Putting Trail Accelerator Grants to Work at Cacapon

Nestled at the foot of the Allegheny Mountains in West Virginia’s Eastern Panhandle is Cacapon Resort State Park. Built in the 1930s by the Civilian Conservation Corps, Cacapon has long been a destination for hikers, horseback riders, fisherman and golfers. Now the park is looking to add mountain bikers to that list.

Mark Hoyle of the Cacapon Foundation cruising Thunderstruck with Joey Klein and Chris Orr of IMBA Trail Solutions.

Just a two-hour drive from major metropolitan centers like Baltimore and Washington, DC, Cacapon is ideally located to become the next center of mid-Atlantic mountain biking. To help them achieve this, the Cacapon Resort State Park Foundation applied for an IMBA Trail Accelerator Grant (TAG) in 2019.

Apply for the Trail Accelerator Grant

TAG funds are used specifically to assist communities with professional trail planning and consulting services. The park had already begun construction of a 2.2-mile beginner’s trail designed to host National Interscholastic Cycling Association (NICA) races, but if more people were going to visit Cacapon to ride, the park knew it would. needed an overall view of the trail.

“The trails here in Cacapon are notoriously West Virginia,” says Eric Fitzpatrick, Cacapon Resort State Park Trails Coordinator. “They are very rocky. There aren’t many beginner tips.
Eric Fitzpatrick working on hand built sections of Thunderstruck. Photo by Chris Orr

Before building the NICA course, Cacapon had around 10 miles of existing singletrack to run, but the trails were built by CCC and, as such, decidedly technical. So when the IMBA announced Cacapon as one of the TAG winners in early 2020, designing a master plan with trail diversity was a key priority.

IMBA Trail Solutions Program Manager Steve Kasacek was instrumental in the design phase of the project. Together, IMBA and Cacapon have put together a bike-optimized master plan that includes 30 miles of trails ranging in difficulty and style from flow trails to black diamond gravity trails and backcountry singletrack. Kasacek says the park’s master plan builds on CCC’s heritage by launching modern, machine-built trails with classic hand-built rock gardens, nursery walls and bike-optimized chutes. The IMBA is currently working with volunteers from the Appalachian Conservation Corps and Cacapon to complete construction of Thunderstruck, a gravity trail funded by Recreational Trails Program (RTP) dollars. Following the completion of Thunderstruck later this year, the community will begin another RTP-funded trail build, the momentum Cacapon hopes to build from will help secure future funding for the construction of the entire trail master plan. .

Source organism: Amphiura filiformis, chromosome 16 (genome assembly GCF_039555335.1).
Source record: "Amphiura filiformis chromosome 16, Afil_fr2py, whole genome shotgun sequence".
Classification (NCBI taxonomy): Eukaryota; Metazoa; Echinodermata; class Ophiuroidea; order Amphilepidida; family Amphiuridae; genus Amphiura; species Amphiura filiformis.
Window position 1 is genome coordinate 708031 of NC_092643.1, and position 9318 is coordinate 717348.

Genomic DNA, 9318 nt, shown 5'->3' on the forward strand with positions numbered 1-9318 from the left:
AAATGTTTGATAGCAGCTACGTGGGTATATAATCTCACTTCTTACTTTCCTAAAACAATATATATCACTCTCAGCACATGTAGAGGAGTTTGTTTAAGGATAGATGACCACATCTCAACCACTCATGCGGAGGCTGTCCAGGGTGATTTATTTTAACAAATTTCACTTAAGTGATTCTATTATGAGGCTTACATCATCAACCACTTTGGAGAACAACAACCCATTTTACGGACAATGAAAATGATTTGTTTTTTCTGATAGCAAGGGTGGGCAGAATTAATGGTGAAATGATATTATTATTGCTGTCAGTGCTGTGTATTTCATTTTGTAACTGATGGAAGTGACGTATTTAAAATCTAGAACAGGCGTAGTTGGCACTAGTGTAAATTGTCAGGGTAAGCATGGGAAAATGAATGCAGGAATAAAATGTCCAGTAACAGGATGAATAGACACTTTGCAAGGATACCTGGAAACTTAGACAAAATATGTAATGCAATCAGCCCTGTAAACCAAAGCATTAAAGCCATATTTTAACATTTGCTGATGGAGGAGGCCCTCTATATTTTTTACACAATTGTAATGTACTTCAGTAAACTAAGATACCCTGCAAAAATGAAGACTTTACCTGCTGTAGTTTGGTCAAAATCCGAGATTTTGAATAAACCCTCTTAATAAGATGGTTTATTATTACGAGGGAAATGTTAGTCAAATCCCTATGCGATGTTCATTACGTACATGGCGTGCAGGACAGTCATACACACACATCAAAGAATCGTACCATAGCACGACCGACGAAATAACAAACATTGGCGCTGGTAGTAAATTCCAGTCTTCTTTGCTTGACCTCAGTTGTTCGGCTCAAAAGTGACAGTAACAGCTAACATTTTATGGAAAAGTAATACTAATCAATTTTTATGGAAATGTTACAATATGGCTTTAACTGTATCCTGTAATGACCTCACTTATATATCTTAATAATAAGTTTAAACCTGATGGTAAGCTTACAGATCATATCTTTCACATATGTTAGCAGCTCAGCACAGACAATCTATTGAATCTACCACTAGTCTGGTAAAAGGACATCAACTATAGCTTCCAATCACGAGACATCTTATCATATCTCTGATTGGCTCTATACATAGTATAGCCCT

IMBA Trail Solutions Joey Klein guiding members of the Appalachian Conservation Corp through the construction of Thunderstruck.
ACC members working on a large rock garden. Photo by Chris Orr
Photo by Chris Orr

Finding funding for such a large project can be difficult, but the community of Cacapon hopes to find an opportunity through the Economic Development Administration (EDA). A coalition of stakeholders, including the West Virginia Department of Natural Resources, the Morgan County Commission, the West Virginia Department of Tourism, the Brad & Alys Smith Outdoor Economic Development Collaborative at the University of Virginia- West (WVU), Region 9—Eastern Panhandle Regional Planning & Development Council, and a group of local friends recently prepared and submitted a funding application for $3.5 million in EDA grants. The grant is part of the EDA’s U.S. bailout and falls specifically under the Travel, Tourism, and Outdoor Recreation program.

“I love the partnerships and the partnerships that are involved in making this project happen are really strong,” says Kasacek. “It will be a huge boon for this region.”
IMBA Trail Solutions Tylor Brackett guides large boulders through the bottom of Thunderstruck – the only safe area to machine build parts of this trail. Photo by Jess Didion.
A finished rock garden at the bottom of Thunderstruck. Photo by Jess Didion.

“The Cacapon Project underscores the importance of bringing together a diverse group of advocates and professionals to not just develop a plan, but to implement that plan,” says Richard Edwards, outdoor recreation infrastructure coordinator at the Brad Collaborative. & Alys Smith Outdoor Economic Development of WVU. “The future is bright for West Virginia, the Eastern Panhandle and the Cacapon District thanks to forward-thinking advocates with vision and bringing a collaborative group of experts to the table.”

Interested in Capon? Join friends and stakeholders of Cacapon on the weekend of September 24, 2022. Visitors will be able to officially ride Thunderstruck and learn about the latest developments in trail construction in the park.

This blog is the second in a three-part series about the people and processes behind the latest Cacapon trails. Stay tuned for the third and final blog, in which we chat with IMBA Community Engagement Specialists Joey Klein and Chris Orr, who have been on hand at Cacapon to train the next generation of trail builders.

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